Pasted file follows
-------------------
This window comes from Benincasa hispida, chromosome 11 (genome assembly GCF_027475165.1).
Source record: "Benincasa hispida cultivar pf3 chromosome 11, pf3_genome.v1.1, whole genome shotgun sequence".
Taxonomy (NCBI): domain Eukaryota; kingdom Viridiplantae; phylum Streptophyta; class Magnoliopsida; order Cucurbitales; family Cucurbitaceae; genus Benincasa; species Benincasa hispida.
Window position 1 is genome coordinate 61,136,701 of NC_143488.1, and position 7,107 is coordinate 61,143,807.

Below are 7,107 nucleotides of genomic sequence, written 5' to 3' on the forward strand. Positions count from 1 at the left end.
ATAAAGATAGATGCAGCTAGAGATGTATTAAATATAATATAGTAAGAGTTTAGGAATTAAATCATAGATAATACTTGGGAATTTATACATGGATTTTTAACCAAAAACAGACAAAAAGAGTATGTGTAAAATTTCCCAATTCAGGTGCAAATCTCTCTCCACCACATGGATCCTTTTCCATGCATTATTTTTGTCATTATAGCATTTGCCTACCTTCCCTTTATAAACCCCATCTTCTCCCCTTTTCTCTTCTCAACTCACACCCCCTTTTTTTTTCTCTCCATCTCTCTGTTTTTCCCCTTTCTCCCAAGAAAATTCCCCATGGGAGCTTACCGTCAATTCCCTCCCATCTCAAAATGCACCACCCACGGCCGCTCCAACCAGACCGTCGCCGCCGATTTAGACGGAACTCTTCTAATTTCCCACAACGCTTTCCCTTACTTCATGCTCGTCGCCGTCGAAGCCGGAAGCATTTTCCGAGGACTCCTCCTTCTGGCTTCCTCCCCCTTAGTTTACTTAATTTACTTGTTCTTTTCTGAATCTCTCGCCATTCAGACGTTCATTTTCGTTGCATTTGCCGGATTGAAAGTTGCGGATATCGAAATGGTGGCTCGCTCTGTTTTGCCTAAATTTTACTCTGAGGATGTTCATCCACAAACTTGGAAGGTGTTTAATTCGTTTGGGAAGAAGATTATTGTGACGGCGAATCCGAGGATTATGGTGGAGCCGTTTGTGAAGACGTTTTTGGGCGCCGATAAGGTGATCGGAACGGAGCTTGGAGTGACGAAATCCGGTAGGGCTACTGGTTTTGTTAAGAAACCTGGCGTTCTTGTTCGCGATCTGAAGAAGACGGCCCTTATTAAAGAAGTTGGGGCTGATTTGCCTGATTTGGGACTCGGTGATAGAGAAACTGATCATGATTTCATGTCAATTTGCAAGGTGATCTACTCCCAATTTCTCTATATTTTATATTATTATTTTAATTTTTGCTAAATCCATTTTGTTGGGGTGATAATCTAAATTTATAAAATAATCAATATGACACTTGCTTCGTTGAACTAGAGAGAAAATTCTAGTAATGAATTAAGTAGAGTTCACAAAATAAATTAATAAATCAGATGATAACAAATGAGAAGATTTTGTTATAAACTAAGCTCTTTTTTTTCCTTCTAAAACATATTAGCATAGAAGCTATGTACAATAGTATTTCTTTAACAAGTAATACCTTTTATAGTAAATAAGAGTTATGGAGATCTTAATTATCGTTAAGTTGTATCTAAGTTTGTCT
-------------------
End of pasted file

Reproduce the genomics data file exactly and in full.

This window comes from Benincasa hispida, chromosome 11 (genome assembly GCF_027475165.1).
Source record: "Benincasa hispida cultivar pf3 chromosome 11, pf3_genome.v1.1, whole genome shotgun sequence".
Taxonomy (NCBI): domain Eukaryota; kingdom Viridiplantae; phylum Streptophyta; class Magnoliopsida; order Cucurbitales; family Cucurbitaceae; genus Benincasa; species Benincasa hispida.
Window position 1 is genome coordinate 61,136,701 of NC_143488.1, and position 7,107 is coordinate 61,143,807.

Below are 7,107 nucleotides of genomic sequence, written 5' to 3' on the forward strand. Positions count from 1 at the left end.
ATAAAGATAGATGCAGCTAGAGATGTATTAAATATAATATAGTAAGAGTTTAGGAATTAAATCATAGATAATACTTGGGAATTTATACATGGATTTTTAACCAAAAACAGACAAAAAGAGTATGTGTAAAATTTCCCAATTCAGGTGCAAATCTCTCTCCACCACATGGATCCTTTTCCATGCATTATTTTTGTCATTATAGCATTTGCCTACCTTCCCTTTATAAACCCCATCTTCTCCCCTTTTCTCTTCTCAACTCACACCCCCTTTTTTTTTCTCTCCATCTCTCTGTTTTTCCCCTTTCTCCCAAGAAAATTCCCCATGGGAGCTTACCGTCAATTCCCTCCCATCTCAAAATGCACCACCCACGGCCGCTCCAACCAGACCGTCGCCGCCGATTTAGACGGAACTCTTCTAATTTCCCACAACGCTTTCCCTTACTTCATGCTCGTCGCCGTCGAAGCCGGAAGCATTTTCCGAGGACTCCTCCTTCTGGCTTCCTCCCCCTTAGTTTACTTAATTTACTTGTTCTTTTCTGAATCTCTCGCCATTCAGACGTTCATTTTCGTTGCATTTGCCGGATTGAAAGTTGCGGATATCGAAATGGTGGCTCGCTCTGTTTTGCCTAAATTTTACTCTGAGGATGTTCATCCACAAACTTGGAAGGTGTTTAATTCGTTTGGGAAGAAGATTATTGTGACGGCGAATCCGAGGATTATGGTGGAGCCGTTTGTGAAGACGTTTTTGGGCGCCGATAAGGTGATCGGAACGGAGCTTGGAGTGACGAAATCCGGTAGGGCTACTGGTTTTGTTAAGAAACCTGGCGTTCTTGTTCGCGATCTGAAGAAGACGGCCCTTATTAAAGAAGTTGGGGCTGATTTGCCTGATTTGGGACTCGGTGATAGAGAAACTGATCATGATTTCATGTCAATTTGCAAGGTGATCTACTCCCAATTTCTCTATATTTTATATTATTATTTTAATTTTTGCTAAATCCATTTTGTTGGGGTGATAATCTAAATTTATAAAATAATCAATATGACACTTGCTTCGTTGAACTAGAGAGAAAATTCTAGTAATGAATTAAGTAGAGTTCACAAAATAAATTAATAAATCAGATGATAACAAATGAGAAGATTTTGTTATAAACTAAGCTCTTTTTTTTCCTTCTAAAACATATTAGCATAGAAGCTATGTACAATAGTATTTCTTTAACAAGTAATACCTTTTATAGTAAATAAGAGTTATGGAGATCTTAATTATCGTTAAGTTGTATCTAAGTTTGTCT